|CAROLINE FLACKLOVE ISLANDDEPARTUREFLACK|
The former 'Love Island' U.K. host's family had confirmed her death over the weekend.
Caroline Flack, the former host of U.K.'s Love Island, died by suicide, a coroner said in London on Wednesday.
Her death was confirmed by her family on Saturday. She was 40. "We can confirm that our Caroline passed away today," her family said Saturday. "We would ask that the press respect the privacy of the family at this difficult time."
While no cause of death was given at first, multiple reports in British news outlets noted that Flack was found unresponsive at her apartment in London.
A coroner in a Wednesday hearing at the start of the inquest said Flack's provisional cause of death was death by suicide by hanging.
Flack began her career on the comedy series Bo' Selecta! in 2002 and went on to present shows on the ITV network such as The Xtra Factor. Flack began presenting ITV's hit dating reality series Love Island in 2015, for which she became well known. The show follows a group of young men and women living in a Spanish villa together and hoping to find romantic connections.
Flack stepped down from the series in 2019 following a domestic assault charge involving her partner, tennis player Lewis Burton. She was replaced by Irish TV host Laura Whitmore.
Flack's family earlier on Wednesday released an unpublished Instagram post that she wrote days before she died. In it, she said that her "whole world and future was swept from under my feet" when she was arrested for the assault.
The death of Flack came a year and a half after season two Love Island contestant Sophie Gradon killed herself at her family home after mixing alcohol and cocaine, and 10 months after season three contestant Mike Thalassitis died, again by committing suicide.
ITV said on the weekend: "Everybody at Love Island and ITV is shocked and saddened by this desperately sad news. Caroline was a much-loved member of the Love Island team and our sincere thoughts and condolences are with her family and friends."
Source: Hollywood Reporter
ITV Studios is hopeful that broadcasters around the world are going to double down on Love Island after the reality show moved to two seasons a year in the UK. The Hell’s Kitchen studio is also planning its next expansion moves, as it looks to acquire more third-party formats and partner with producers in Latin America and East Asia.
ITV’s youth channel ITV2 is currently broadcasting Love Island‘s first winter season, filmed at a villa in South Africa. Although the show has been overshadowed by the death of former presenter Caroline Flack, it has been consistently attracting more than 2M viewers and beating competition on rival channels.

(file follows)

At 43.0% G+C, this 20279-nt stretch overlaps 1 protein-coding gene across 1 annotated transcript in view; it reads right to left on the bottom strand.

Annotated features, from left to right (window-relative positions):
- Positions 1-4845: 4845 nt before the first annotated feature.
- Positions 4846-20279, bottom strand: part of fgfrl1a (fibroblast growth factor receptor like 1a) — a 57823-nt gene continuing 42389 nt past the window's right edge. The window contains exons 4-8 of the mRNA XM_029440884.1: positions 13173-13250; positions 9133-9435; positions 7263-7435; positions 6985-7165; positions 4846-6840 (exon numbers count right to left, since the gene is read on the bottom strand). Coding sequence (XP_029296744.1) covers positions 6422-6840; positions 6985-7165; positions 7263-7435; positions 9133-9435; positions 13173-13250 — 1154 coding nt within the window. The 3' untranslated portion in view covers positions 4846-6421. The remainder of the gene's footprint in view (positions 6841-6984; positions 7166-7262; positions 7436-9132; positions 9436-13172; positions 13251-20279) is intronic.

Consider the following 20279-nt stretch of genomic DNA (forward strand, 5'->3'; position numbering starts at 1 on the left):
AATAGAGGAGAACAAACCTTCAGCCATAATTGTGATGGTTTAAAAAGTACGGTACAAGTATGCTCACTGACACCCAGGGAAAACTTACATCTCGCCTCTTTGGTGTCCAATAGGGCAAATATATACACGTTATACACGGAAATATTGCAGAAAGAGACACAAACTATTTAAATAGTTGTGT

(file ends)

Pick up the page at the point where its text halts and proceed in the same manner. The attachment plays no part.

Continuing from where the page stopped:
ITV Studios is now in talks to take the two-season-a-year formula and make it work in other territories, according to Mike Beale, managing director of ITV Studios’ Creative Network, and global entertainment president Maarten Meijs. It’s a model they have had success with previously after The Voice moved to two seasons a year on NBC in the U.S.
“It shows that it’s not just a summer hit,” Beale said of the UK winter season. Meijs added: “The UK is very pivotal in the global and international market. It’s definitely a development others are following. There are only a few shows which can carry multiple seasons a year.”
Beale added, however, that you can have too much of a good thing — which is why the UK winter and summer editions of Love Island will be slightly shorter to accommodate both seasons in the schedule. They are imploring other territories to exercise similar discipline, with the format now in 15 countries, including France where it will launch on Amazon this month.
“The great thing about Love Island is it sustains an audience, but I think that time is finite,” he said. “We’ve been pretty tough globally that four to six weeks is the optimum period of the show, and we’ve kept it to that. So the winter and the summer gives you the opportunity to have more of it, but not a 12-week long run, where I think the editorial might start to suffer. It’s a stronger way to do it.”
Beale added that CBS’s investment in Love Island has helped give confidence to other buyers, even though the show was not a big ratings winner when it premiered last year. CBS is going again this year and Beale said it serves a bigger purpose for the network. He explained: “These networks need to feed a whole pantheon of [digital] services that they run. There are very few shows that do that.”
Beale was speaking to Deadline at the UK Screenings, where ITV Studios hosted global buyers for a formats festival at iconic London music venue, The Roundhouse. The studio showcased formats including Rat In the Kitchen, the Masked Singer-meets-Hell’s...
Insiders are wondering: Why now? And who will replace him at 7 p.m. on the network?
Some 21 hours after Chris Matthews' sudden resignation from MSNBC, media and political insiders are still digesting the news.
Here are some of the biggest questions they've been asking: